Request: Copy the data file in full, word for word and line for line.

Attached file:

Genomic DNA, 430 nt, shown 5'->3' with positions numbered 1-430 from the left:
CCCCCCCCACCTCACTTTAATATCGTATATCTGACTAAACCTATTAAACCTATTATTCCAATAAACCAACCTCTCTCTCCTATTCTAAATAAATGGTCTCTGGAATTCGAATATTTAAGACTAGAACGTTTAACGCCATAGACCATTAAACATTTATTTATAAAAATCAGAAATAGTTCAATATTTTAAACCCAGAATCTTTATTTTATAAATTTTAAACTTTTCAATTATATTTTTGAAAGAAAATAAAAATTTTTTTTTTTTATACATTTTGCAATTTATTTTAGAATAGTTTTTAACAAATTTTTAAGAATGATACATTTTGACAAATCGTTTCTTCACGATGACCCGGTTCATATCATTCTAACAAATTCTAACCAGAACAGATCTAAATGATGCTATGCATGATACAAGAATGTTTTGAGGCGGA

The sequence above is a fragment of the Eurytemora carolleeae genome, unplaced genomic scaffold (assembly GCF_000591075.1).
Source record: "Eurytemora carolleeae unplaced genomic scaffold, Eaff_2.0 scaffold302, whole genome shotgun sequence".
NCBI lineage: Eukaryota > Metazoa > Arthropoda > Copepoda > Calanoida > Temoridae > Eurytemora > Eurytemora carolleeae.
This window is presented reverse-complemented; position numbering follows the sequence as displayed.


Genomic DNA, 430 nt, shown 5'->3' with positions numbered 1-430 from the left:
CCCCCCCCACCTCACTTTAATATCGTATATCTGACTAAACCTATTAAACCTATTATTCCAATAAACCAACCTCTCTCTCCTATTCTAAATAAATGGTCTCTGGAATTCGAATATTTAAGACTAGAACGTTTAACGCCATAGACCATTAAACATTTATTTATAAAAATCAGAAATAGTTCAATATTTTAAACCCAGAATCTTTATTTTATAAATTTTAAACTTTTCAATTATATTTTTGAAAGAAAATAAAAATTTTTTTTTTTTATACATTTTGCAATTTATTTTAGAATAGTTTTTAACAAATTTTTAAGAATGATACATTTTGACAAATCGTTTCTTCACGATGACCCGGTTCATATCATTCTAACAAATTCTAACCAGAACAGATCTAAATGATGCTATGCATGATACAAGAATGTTTTGAGGCGGA

The sequence above is a fragment of the Eurytemora carolleeae genome, unplaced genomic scaffold (assembly GCF_000591075.1).
Source record: "Eurytemora carolleeae unplaced genomic scaffold, Eaff_2.0 scaffold302, whole genome shotgun sequence".
NCBI lineage: Eukaryota > Metazoa > Arthropoda > Copepoda > Calanoida > Temoridae > Eurytemora > Eurytemora carolleeae.
This window is presented reverse-complemented; position numbering follows the sequence as displayed.